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[Beresford, James.] Bibliosophia; or, Book-Wisdom: Containing some Account of the Pride, Pleasures, and Privileges of that Glorious Vocation, Book-Collecting. "Hazlitt and the sociability of theatre." Romantic Sociability: Social Networks and Literary Culture in Britain, 1770-1840.
They traverse a peculiar field of observation, sequestered from general interest, and they are composed in a spirit too delicate and unobtrusive to catch the ear of the noisy crowd, clamouring for strong sensations.
This retiring delicacy itself, the pensiveness chequered by gleams of the fanciful, and the humour that is touched with cross-lights of pathos, together with the picturesque For example, in Christ’s Hospital he tells about his days of childhood at the Temple, in Blakesmoor in Hertfordshire, he describes his boyish days of fun and merry making, his holiday trips to the sea-side with his sister Mary, his recovery from serious illness, the drudgery of the office work and other various details of his life.
His friendship with Hazlitt facilitated a conversation between their essays. there are striking similarities between their essays, such as Lamb's "New Year's Eve" and Hazlitt's "On the Past and Future." (1) A month after "Elia" first appeared in the magazine, Hazlitt's essay "On the Conversation of Ant ns" referred to Lamb's visit to Oxford, and how he "walked gowned" among its quadrangles--an allusion to Lamb's sonnet written at Cambridge, "I was not trained in academic bowers" (LM 2: 261).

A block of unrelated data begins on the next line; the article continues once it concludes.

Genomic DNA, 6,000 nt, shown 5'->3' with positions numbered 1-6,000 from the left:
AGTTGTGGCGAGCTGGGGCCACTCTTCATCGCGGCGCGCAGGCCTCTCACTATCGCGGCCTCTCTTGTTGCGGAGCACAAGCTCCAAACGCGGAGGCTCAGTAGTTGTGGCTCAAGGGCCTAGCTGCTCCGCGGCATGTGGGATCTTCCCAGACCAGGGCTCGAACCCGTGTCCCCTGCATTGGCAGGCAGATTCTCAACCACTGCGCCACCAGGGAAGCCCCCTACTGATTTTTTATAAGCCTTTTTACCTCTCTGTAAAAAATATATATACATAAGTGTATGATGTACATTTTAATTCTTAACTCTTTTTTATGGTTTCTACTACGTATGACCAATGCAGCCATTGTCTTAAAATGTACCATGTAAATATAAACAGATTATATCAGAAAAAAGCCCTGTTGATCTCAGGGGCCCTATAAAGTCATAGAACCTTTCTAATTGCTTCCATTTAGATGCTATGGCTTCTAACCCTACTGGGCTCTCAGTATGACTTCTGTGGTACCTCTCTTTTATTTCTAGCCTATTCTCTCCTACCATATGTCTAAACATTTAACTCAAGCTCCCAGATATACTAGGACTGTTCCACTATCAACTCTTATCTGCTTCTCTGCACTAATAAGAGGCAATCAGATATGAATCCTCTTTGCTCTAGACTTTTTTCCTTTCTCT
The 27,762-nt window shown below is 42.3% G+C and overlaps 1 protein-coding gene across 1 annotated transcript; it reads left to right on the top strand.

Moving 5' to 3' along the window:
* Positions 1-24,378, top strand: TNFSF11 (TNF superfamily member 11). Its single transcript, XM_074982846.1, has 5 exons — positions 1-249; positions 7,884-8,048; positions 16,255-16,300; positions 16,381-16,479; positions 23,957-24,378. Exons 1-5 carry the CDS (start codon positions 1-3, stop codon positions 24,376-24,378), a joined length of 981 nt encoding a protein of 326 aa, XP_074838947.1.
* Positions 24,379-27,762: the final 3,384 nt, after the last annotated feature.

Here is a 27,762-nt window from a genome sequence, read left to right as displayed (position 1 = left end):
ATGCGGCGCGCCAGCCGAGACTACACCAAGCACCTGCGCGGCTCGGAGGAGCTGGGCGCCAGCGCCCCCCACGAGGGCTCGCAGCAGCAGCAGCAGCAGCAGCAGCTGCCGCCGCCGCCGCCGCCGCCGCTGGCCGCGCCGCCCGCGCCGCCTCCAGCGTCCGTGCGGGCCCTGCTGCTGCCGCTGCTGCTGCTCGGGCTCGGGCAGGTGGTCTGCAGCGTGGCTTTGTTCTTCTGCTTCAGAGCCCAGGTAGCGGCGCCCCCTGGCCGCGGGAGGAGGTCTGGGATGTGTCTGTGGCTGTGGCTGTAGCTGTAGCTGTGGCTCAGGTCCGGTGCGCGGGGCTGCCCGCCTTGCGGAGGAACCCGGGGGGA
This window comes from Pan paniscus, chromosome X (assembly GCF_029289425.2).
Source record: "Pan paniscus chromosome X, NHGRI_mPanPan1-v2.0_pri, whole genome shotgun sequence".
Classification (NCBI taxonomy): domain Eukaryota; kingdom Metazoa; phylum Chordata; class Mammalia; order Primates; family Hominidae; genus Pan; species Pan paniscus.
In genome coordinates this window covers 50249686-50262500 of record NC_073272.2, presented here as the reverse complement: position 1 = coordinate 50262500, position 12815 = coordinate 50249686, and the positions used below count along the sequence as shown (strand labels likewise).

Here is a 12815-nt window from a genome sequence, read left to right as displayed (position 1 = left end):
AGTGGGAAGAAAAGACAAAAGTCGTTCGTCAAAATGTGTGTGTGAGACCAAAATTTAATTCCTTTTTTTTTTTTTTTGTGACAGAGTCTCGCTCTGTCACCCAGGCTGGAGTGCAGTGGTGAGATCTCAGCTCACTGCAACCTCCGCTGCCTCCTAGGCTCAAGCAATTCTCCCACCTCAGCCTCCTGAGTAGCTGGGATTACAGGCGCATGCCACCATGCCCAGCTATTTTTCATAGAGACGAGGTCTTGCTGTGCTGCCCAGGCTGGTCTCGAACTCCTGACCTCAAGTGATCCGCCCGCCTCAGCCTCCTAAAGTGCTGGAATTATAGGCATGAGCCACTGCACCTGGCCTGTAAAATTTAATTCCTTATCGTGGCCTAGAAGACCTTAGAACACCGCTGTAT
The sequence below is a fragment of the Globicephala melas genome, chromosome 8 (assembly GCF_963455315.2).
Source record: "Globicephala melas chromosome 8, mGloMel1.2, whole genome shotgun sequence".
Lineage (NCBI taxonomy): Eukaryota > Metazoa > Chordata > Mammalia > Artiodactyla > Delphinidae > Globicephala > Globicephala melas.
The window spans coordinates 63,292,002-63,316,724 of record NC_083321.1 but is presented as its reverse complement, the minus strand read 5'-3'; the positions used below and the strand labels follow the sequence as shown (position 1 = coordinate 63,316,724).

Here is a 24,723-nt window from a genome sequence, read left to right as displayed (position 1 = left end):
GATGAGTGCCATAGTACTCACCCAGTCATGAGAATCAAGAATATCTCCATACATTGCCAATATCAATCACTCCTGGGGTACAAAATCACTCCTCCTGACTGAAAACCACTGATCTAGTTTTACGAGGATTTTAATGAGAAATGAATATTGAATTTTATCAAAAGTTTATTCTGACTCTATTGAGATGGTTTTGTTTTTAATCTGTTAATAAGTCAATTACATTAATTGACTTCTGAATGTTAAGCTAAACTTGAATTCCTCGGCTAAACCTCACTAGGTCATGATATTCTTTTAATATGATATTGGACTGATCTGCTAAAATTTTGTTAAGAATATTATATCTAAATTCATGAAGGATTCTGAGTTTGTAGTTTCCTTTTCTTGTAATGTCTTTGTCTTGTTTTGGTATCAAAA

In October, the second Elia essay, "Oxford in the Vacation," offered a subtle hint to Elia's real identity. the only living named participant, but rebukes him: "I cannot indulge von in your definition. We will have nothing said or done syllogistically this day" (LM 3: 362).
Following Scott's example, he tried to give the magazine a "governing principle," as lit was to call it in 1823 (Edinburgh Review 38: 371).
In the two issues of the London Magazine that Hazlitt edited, his essays contrast with Charles Lamb's essays to explore two different ways of interpreting and comprehending the world.
The Library Companion: or, the Young Man's Guide, and the Old Man's Comfort in the Choice of a Library.
"A Home for Art: Painting, Poetry, and Domestic Interiors." At the Limits of Romanticism.
The Battleground of the Curriculum: Liberal Education and the American Experience.
"Bibliomania: Book Collecting, Cultural Politics, and the Rise of Literary Heritage in Romantic Britain." Representations 71 (2000): 24-47.